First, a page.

Do me a fa­vor and don’t lump me in with the rest of the mor­ons in this city who fell for the “mes­si­ah.” Don’t pre­sume for one second that you speak for the whole city of Phil­adelphia. I know firsthand your idi­ot­ic policies of “let’s tax ’em to death” that have nev­er worked in the past and cer­tainly won’t work in the fu­ture.
Bil­lions wasted on the fail­ing school dis­trict, in­clud­ing the Ack­er­man de­bacle, soar­ing murder rates, a seem­ingly end­less num­ber of po­lice and fire­fight­ers killed in the line of duty, three out of four mu­ni­cip­al uni­ons work­ing without a con­tract, and the list goes on and on. Let me tell you what I want.
How about a break on the prop­erty tax in­creases — you know, the ones that you think will help bal­ance the school dis­trict budget? With three years in a row, do you see an im­prove­ment be­sides all the free meals the tax­pay­ers are provid­ing for the dead­beats? Didn’t think so.
Of course, if Barry loses, that means we’re stuck with you un­til the lame duck ses­sion ends. God help the city of Phil­adelphia! In the words of some past may­or, “will the last per­son to leave the city please turn off the lights?”
Fran­cis M. Palmer

Does Obama know what the debt is?
Ap­par­ently, Obama does not know how much money we owe, nor does he seem to care.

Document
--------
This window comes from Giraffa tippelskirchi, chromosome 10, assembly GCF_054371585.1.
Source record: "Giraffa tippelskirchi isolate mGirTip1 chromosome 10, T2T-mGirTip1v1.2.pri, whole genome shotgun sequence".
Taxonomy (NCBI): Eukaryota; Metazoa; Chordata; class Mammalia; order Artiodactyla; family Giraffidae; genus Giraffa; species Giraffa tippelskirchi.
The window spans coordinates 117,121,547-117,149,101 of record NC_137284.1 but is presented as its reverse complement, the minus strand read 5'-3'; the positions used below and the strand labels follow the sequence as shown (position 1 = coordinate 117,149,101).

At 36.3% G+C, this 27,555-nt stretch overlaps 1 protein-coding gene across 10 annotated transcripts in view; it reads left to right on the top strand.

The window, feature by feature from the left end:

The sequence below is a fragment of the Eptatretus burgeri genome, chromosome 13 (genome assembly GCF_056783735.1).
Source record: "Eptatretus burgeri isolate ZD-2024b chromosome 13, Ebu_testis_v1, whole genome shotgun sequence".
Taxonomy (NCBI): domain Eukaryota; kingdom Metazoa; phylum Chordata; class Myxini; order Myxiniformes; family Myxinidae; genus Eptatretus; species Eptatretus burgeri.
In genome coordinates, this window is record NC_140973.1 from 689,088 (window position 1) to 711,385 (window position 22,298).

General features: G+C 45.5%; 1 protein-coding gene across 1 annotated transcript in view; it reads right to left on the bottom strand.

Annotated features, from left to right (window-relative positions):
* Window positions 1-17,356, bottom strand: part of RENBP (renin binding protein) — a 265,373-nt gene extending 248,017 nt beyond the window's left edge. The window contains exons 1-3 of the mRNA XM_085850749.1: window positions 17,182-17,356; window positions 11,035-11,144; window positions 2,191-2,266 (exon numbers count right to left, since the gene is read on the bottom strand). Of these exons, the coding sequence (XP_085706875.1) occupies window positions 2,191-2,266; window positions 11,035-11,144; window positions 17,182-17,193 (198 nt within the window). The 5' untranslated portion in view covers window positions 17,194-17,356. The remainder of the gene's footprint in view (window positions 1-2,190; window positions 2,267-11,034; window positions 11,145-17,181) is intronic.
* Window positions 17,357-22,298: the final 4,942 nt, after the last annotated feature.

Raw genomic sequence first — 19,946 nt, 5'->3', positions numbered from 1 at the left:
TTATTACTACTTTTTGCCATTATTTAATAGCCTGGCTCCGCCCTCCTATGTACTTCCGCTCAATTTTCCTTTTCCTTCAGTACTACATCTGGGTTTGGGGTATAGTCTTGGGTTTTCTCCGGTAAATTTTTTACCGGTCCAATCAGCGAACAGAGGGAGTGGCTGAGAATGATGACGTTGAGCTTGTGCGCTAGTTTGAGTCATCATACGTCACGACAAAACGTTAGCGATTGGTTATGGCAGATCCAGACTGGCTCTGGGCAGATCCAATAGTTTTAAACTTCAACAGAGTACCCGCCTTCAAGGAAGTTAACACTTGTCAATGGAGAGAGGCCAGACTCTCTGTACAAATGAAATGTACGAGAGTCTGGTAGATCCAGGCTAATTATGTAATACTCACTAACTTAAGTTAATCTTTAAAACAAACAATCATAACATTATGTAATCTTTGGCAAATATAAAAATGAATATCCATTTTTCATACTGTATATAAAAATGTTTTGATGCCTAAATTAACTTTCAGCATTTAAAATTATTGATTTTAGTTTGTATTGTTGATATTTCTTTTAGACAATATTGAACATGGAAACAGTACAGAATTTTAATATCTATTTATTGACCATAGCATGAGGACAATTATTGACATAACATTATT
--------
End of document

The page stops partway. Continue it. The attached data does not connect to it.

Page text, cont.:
While try­ing to ap­pear very in­tel­li­gent and worldly on the Dav­id Let­ter­man show re­cently, he said that he in­her­ited a tril­lion-dol­lar debt from the Re­pub­lic­ans, and when Let­ter­man tried to cor­rect him, sug­gest­ing that it may have been $10 tril­lion, he said, “I don’t re­mem­ber what the ac­tu­al fig­ure was,” and con­tin­ued speak­ing.
How in the world are we sup­posed to have faith in a guy who ad­ded $5 tril­lion of our money to the na­tion­al debt, who doesn’t even know what it is? Hell, every free-think­ing tax­pay­er in the coun­try knows how much we owe, and the guy re­spons­ible for one-third of that debt doesn’t know how much it is?
Some­body stop this train, I wanna get off! The really sad part of this whole scen­ario is that the Re­pub­lic­ans would most prob­ably be worse; they cer­tainly aren’t help­ing right now.
Jim O’Keefe

Poor Mitt Rom­ney, he was born in­to wealth
A re­cent let­ter to The Phil­adelphia In­quirer claim­ing that Mitt Rom­ney was not born in­to wealth is not ac­cur­ate. As can be veri­fied by a com­puter search on Google, his fath­er, George Rom­ney, was pres­id­ent of Amer­ic­an Mo­tors when Mitt was 7 years old and gov­ernor of Michigan when Mitt was 16.